Pentagon says military personnel can evangelize but not proselytize

Published: Monday, May 6 2013 10:40 a.m. MDT

U.S. Navy Lt. Dru Nelson, from Everett, WA, the 3/4 Infantry Battalion Chaplain, leads a non-denominational prayer group for U.S. Marines from the 3/4 Infantry Battalion, at a small outpost in the Gereshk Valley, Helmand province, southern Afghanistan, Saturday, Aug. 20, 2011. The Pentagon has clarified its position on religious talk among U.S. troops, saying it's OK to talk about one's beliefs, but aggressive proselytizing is not allowed.

Brennan Linsley, Associated Press

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The Pentagon has clarified its position on religious talk among U.S. troops, saying it's OK to talk about one's beliefs, but aggressive proselytizing is not allowed.

The statement issued last Thursday came after a week of heated debate among secularist and Christian groups over where to draw the line on evangelizing in the military.

“The U.S. Department of Defense has never and will never single out a particular religious group for persecution or prosecution,” Pentagon spokesman Lt. Cmdr. Nate Christensen said in a statement. “The department makes reasonable accommodations for all religions and celebrates the religious diversity of our service members.

“Service members can share their faith (evangelize), but must not force unwanted, intrusive attempts to convert others of any faith or no faith to one’s beliefs (proselytization),” Christensen added.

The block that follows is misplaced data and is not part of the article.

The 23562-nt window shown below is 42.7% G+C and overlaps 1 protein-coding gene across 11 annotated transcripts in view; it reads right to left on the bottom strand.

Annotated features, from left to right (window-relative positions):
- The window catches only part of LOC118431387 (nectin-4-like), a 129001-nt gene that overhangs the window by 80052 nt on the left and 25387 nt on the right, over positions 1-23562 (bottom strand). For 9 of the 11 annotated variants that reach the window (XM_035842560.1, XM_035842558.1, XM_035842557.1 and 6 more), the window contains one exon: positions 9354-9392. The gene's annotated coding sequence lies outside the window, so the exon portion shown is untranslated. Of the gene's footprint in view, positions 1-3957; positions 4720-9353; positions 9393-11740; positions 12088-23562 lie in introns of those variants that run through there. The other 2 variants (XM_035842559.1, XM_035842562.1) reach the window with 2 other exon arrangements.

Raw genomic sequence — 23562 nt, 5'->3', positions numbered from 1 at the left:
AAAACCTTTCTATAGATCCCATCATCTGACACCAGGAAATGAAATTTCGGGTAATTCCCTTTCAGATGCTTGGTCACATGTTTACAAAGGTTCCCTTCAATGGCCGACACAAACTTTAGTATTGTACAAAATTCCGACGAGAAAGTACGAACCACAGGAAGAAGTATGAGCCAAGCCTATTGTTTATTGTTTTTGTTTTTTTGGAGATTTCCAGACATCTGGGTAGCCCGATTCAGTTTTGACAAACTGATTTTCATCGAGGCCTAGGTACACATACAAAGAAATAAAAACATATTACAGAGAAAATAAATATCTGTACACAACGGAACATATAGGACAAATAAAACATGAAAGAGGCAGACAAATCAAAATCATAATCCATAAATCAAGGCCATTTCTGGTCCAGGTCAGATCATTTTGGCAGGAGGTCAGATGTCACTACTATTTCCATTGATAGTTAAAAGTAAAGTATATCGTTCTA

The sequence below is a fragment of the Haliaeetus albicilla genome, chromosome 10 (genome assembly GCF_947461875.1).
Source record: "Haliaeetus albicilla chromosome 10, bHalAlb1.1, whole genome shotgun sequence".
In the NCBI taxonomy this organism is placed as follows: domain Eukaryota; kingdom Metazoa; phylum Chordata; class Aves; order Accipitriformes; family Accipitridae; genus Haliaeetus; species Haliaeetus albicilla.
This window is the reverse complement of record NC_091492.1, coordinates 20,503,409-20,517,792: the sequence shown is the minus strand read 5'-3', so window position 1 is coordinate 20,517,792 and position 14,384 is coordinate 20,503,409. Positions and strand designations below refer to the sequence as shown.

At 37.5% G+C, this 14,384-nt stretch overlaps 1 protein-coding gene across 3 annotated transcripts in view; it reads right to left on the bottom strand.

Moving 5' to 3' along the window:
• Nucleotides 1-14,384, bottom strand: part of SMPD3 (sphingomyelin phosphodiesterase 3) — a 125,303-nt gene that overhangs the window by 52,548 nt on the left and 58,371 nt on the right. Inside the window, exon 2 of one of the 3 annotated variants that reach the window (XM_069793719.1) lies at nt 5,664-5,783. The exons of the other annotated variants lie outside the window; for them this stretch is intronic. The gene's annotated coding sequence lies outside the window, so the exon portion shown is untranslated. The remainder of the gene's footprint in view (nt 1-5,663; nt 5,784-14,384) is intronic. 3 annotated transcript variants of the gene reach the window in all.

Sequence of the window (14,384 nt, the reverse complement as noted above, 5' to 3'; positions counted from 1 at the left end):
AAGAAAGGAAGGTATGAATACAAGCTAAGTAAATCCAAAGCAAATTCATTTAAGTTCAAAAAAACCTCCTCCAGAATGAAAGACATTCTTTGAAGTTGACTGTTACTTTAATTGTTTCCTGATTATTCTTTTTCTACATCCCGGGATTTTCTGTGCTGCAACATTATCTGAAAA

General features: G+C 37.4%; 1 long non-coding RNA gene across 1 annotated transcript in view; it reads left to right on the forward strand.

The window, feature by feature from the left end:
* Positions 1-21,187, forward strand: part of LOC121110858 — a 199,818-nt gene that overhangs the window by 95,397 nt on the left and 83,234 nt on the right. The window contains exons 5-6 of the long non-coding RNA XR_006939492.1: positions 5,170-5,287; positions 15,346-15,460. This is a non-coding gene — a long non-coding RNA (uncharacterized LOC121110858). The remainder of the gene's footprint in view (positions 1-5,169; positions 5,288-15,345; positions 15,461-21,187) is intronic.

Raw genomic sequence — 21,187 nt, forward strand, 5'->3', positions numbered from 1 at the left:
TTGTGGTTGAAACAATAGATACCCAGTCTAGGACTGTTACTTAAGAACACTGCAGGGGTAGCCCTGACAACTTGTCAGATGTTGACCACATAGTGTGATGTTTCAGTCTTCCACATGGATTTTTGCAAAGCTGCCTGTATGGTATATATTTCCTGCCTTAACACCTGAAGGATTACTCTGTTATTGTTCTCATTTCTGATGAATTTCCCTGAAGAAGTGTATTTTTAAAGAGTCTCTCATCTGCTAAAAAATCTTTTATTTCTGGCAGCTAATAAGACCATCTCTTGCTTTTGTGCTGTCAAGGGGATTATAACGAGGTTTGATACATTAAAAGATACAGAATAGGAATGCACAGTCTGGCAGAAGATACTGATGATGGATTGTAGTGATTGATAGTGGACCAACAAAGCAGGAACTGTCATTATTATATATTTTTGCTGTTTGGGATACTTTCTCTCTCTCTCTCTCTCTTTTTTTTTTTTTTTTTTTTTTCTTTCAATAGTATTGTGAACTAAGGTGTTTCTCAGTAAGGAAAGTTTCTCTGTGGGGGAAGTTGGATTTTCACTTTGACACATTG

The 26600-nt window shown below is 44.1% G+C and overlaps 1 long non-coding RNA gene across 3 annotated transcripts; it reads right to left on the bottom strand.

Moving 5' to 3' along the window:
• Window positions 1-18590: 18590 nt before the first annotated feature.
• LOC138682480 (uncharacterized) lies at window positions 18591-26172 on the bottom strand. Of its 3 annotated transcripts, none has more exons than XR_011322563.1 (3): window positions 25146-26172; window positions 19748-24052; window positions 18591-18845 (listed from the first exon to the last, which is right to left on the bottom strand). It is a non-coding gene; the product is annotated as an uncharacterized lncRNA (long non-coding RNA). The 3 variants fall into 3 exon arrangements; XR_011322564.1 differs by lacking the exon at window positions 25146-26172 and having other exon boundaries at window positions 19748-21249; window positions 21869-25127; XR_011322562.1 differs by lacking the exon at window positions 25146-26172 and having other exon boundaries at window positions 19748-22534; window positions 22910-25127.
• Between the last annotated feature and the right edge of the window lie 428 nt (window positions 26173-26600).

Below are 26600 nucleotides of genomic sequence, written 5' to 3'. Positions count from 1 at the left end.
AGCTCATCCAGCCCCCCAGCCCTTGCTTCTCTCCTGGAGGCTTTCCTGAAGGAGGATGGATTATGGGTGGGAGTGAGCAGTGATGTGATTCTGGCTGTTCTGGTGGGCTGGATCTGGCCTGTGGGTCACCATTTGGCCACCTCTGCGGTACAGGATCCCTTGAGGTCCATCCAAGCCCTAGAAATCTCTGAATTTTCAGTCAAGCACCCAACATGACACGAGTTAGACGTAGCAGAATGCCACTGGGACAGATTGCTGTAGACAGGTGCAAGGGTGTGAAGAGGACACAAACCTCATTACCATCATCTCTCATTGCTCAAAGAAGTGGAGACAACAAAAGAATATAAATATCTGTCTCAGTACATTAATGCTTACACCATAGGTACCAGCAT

The Alliance Defending Freedom characterized the clarification as backtracking from a previous statement issued Tuesday that the ADF said indicated members of the military could be subject to court martial for “religious proselytization.”

The early statement prompted some conservative Christian bloggers to denounce a conspiracy in the ranks targeting Christians. They were particularly upset that Defense Department officials had met with the head of the Military Religious Freedom Foundation, Mikey Weinstein, who has sued the military over religious discrimination.

"But this latest dust up did not occur in a vacuum," reported Religion News Service, which put the controversy into some historical context. "In recent years the U.S. military has become a battleground in the culture wars as the growing pluralism of the armed forces, along with increasing assertiveness of both Christian and secular activists, have led the Pentagon to clarify and develop policies of neutrality."

The ADF remains unsatisfied, however, with the Pentagon's clarification and wants to know the origins of the statement issued earlier in the week.

“We wish to ensure that the Pentagon does not deny members of the armed services the basic freedoms that the Constitution guarantees all Americans,” said ADF legal counsel Joseph La Rue. “For that reason, Alliance Defending Freedom is serious about investigating this gross error.”

Email: mbrown@deseretnews.com